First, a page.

Alternatives to cuttlebone
Cuttlebones can be tough to find at times, depending on your location. However, there are alternatives to it. These alternatives serve the same purpose as the natural ones. They provide the turtle with calcium and help trim the turtle’s beak.
This product is perfect for terrestrial turtles such as box turtles and tortoises. This comes in block form and may be favored to taste like spineless cacti and vegetables, as these are made with real vegetables and cacti.
Feeder Banquet Tortoise is a great way to feed your land turtles calcium, especially those that refuse to eat to cuttlebone. It also helps wear down the nails and beaks of the turtles.
- These are affordable.
- They are nicely packaged.
- They contain real cactus and vegetables.
- Some turtles wouldn’t like these as much as the real deal.
Another alternative to cuttlebone is the Dr. Turtle calcium block. There are two ways to use this product. You can either place it in the turtle’s water whole so it dissolves over time or you can break it up into small pieces. When broken up, turtles tend to snack on it as they would natural cuttlebone. Even when not broken up, the turtles may snack on it. If your turtle is particularly fond of it, it won’t even last a week.
According to the product description, a single block can treat up to 15 gallons of water. However, the number of blocks you will use in a month depends on how long the block lasts.
- These are affordable.
- They are beautifully packaged.
- You can offer them to your turtle or allow it to dissolve into the water.
- They are not real cuttlebones just a substitute.
As mentioned earlier, the cuttlebone is the internal shell of the cuttlefish. This shell is also known as cuttlefish bone. To start with, cuttlefish bones are not bones but shells and cuttlefish aren’t fish but rather mollusks (one popular mollusk is the snail). Cuttlefish also belong to the class Cephalopoda which includes octopuses and squids.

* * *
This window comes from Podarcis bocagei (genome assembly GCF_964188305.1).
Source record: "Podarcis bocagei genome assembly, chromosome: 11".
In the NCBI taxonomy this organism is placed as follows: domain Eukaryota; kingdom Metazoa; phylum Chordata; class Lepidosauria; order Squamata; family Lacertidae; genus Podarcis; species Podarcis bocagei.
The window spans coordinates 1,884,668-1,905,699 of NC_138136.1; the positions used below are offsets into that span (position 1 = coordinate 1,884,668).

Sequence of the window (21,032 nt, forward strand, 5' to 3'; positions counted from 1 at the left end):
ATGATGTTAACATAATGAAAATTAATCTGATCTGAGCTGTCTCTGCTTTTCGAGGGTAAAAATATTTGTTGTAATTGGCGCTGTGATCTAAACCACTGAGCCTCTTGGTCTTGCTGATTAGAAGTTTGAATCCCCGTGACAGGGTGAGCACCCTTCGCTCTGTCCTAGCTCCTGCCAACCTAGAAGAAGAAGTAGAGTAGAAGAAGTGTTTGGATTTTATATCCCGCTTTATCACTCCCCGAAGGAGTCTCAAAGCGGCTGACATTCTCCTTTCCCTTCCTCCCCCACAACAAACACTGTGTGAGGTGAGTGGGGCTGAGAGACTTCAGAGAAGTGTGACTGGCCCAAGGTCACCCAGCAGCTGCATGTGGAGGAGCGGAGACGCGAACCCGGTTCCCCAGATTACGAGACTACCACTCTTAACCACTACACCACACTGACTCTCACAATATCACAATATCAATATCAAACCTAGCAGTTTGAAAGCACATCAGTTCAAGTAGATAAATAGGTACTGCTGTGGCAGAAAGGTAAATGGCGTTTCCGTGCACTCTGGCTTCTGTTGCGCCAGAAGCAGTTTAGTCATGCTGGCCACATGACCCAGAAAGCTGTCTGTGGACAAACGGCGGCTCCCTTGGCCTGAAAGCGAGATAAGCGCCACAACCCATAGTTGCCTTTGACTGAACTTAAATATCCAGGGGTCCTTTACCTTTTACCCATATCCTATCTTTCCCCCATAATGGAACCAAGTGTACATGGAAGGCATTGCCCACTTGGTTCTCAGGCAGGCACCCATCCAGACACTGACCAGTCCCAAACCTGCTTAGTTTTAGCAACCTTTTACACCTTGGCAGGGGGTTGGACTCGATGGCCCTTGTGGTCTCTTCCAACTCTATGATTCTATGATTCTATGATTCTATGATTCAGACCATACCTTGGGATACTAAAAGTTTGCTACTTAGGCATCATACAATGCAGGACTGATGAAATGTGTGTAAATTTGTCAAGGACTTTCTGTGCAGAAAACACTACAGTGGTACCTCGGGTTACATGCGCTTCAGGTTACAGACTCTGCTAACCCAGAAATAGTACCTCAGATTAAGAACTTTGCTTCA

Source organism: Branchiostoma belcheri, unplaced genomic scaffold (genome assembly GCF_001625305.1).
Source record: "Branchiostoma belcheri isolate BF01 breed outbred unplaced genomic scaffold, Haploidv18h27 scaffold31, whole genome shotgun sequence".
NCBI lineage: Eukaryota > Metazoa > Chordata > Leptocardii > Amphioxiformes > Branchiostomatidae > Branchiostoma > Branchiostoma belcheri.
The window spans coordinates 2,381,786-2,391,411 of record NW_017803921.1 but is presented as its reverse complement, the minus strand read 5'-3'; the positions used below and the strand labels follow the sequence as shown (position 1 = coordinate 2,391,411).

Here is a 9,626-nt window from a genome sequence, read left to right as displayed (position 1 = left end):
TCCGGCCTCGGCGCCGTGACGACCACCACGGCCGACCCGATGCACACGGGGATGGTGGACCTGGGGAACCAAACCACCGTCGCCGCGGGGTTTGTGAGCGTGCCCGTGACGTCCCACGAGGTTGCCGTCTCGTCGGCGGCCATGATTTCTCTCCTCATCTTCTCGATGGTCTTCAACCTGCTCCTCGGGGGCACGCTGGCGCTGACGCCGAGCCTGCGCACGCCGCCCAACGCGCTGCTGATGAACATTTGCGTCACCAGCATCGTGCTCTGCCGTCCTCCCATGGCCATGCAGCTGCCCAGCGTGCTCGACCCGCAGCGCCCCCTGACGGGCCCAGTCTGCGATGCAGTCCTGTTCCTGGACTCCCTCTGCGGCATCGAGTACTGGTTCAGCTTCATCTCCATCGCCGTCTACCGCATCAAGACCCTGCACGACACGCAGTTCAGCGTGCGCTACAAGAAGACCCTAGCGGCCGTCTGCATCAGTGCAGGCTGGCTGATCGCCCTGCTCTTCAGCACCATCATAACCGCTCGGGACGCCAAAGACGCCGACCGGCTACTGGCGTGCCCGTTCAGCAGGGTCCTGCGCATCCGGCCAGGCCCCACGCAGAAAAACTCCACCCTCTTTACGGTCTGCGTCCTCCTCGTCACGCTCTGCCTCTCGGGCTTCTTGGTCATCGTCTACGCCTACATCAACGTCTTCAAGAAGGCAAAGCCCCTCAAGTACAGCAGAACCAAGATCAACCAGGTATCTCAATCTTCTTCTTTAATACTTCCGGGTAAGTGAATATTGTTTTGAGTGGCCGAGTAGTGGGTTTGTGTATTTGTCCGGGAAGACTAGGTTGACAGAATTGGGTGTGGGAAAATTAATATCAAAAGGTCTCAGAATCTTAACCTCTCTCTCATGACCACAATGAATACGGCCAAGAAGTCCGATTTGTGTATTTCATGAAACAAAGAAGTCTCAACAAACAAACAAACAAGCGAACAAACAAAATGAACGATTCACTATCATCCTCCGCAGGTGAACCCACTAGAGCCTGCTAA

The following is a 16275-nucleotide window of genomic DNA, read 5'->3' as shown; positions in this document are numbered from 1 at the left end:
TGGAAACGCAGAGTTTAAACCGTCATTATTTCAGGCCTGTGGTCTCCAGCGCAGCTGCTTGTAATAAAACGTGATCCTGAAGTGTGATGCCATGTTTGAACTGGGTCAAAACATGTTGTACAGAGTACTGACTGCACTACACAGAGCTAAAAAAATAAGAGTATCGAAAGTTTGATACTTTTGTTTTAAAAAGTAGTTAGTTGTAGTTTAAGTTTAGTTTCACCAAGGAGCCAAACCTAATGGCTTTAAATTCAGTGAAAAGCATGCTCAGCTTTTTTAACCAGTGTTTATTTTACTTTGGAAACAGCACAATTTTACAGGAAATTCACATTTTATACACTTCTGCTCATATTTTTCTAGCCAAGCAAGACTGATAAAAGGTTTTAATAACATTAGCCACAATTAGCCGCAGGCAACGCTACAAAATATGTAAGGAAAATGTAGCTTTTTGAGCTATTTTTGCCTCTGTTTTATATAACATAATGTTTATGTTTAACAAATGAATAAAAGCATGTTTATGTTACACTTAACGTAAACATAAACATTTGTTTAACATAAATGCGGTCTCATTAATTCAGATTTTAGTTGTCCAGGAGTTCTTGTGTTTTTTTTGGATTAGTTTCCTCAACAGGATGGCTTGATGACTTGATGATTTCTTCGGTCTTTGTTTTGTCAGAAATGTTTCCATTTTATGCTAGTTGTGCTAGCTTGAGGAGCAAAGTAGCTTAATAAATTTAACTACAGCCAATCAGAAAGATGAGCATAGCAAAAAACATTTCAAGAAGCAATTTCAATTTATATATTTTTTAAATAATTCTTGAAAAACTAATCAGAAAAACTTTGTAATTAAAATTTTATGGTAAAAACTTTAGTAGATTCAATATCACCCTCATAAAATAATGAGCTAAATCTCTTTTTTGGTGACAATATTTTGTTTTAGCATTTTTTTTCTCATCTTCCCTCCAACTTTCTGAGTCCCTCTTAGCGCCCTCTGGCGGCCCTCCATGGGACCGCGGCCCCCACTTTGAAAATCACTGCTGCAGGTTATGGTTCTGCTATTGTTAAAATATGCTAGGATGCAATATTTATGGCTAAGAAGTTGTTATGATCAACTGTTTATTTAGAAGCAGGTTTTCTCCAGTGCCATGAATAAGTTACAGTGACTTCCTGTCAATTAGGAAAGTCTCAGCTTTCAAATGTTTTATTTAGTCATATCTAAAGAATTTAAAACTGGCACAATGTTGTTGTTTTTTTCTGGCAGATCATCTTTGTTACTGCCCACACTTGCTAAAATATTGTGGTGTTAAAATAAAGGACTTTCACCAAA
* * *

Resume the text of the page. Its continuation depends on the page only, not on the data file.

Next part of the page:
The cuttlebone is made mostly of aragonite and helps the cuttlefish to move. It is chambered and gas-filled which is used for buoyancy control. When in live cuttlefish, cuttlebones can implode at certain depths (between 660 and 1,970 ft or 200 and 600 m).
Cuttlebone has many uses. It is used in lime production, and jewelry making and is even added to antacids and toothpaste.
Since cuttlebone is rich in calcium, it is also used as a dietary supplement for several pets including turtles. This bone/shell has a chalky feel to it and turtles can easily bite and chew it.
Getting cuttlebones on Amazon and other online stores is an option. Because shipping can be rough, a well-packaged bone is less likely to end up in pieces. For many, this isn’t a problem as breaking the cuttlebone up makes it easier to consume.
Cuttlebones can also be found in pet shops that see bird food and turtle products. They are relatively easy to find and cheap. You can’t go wrong here. Just remember to remove the hardback before offering it to your turtle.
Why buy Cuttlebone?
Is there any reason why you should even bother giving your turtles cuttlebone? Well, cuttlebone is high in calcium and turtles need calcium to grow and be healthy. Cuttlebone is a natural source of calcium and as such is favored by chelonians.
Calcium ensures that the turtle’s shell and bones grow as they should. For adult turtles, calcium ensures that the skeleton and shell of the turtle are healthy. Calcium also helps with muscle function.